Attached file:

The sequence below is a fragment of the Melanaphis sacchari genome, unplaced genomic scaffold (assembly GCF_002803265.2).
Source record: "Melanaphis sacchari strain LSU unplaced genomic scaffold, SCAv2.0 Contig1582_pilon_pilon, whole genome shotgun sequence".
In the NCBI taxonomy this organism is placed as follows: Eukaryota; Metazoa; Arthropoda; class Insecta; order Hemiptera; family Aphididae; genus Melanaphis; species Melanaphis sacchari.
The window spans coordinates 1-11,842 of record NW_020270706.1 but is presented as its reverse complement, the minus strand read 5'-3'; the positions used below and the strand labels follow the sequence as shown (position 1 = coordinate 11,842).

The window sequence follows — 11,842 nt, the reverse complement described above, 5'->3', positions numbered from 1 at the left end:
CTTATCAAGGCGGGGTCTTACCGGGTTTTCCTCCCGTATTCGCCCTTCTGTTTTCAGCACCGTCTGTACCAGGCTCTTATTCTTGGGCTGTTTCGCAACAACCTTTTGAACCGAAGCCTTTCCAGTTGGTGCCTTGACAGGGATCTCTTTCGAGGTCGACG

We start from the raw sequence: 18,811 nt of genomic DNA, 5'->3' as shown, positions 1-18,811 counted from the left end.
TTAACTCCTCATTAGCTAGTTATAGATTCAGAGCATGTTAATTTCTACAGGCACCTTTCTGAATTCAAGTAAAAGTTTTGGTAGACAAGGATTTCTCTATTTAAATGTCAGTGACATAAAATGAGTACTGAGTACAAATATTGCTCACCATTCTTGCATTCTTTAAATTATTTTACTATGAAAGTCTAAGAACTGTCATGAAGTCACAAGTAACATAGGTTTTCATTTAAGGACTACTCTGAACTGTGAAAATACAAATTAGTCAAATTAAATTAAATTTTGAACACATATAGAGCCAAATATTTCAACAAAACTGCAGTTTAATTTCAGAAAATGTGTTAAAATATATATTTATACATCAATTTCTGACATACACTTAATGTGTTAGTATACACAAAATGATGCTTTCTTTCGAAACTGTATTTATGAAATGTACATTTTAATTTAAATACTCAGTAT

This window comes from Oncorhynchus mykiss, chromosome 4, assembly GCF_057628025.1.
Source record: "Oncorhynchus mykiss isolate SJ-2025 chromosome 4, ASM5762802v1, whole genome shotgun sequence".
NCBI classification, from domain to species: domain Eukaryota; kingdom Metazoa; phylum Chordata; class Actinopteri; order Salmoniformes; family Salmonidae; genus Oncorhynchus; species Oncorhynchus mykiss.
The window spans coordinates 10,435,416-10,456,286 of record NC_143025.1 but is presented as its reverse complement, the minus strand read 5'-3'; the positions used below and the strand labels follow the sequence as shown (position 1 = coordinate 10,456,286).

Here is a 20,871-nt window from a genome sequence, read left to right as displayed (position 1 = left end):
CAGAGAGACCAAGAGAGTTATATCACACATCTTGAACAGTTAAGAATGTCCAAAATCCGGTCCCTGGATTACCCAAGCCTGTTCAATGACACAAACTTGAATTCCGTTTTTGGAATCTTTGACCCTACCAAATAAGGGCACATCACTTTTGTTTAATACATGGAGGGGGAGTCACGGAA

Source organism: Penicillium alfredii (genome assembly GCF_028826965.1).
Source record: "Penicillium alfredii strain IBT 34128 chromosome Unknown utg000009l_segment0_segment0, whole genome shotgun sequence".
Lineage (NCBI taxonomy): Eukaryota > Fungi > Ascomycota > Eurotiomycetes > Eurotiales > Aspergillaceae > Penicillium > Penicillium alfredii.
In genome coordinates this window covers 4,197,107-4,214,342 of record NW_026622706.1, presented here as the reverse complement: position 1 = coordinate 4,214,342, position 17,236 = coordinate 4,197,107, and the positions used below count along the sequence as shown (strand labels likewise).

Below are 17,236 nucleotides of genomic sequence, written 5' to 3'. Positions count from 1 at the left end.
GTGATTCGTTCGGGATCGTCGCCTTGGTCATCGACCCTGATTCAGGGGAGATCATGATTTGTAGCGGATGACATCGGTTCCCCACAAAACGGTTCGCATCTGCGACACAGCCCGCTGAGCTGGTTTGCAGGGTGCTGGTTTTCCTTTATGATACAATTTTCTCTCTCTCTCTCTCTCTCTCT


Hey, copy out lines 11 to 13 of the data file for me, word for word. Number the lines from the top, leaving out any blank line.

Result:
NCBI classification, from domain to species: domain Eukaryota; kingdom Metazoa; phylum Chordata; class Actinopteri; order Salmoniformes; family Salmonidae; genus Oncorhynchus; species Oncorhynchus mykiss.
The window spans coordinates 10,435,416-10,456,286 of record NC_143025.1 but is presented as its reverse complement, the minus strand read 5'-3'; the positions used below and the strand labels follow the sequence as shown (position 1 = coordinate 10,456,286).

Here is a 20,871-nt window from a genome sequence, read left to right as displayed (position 1 = left end):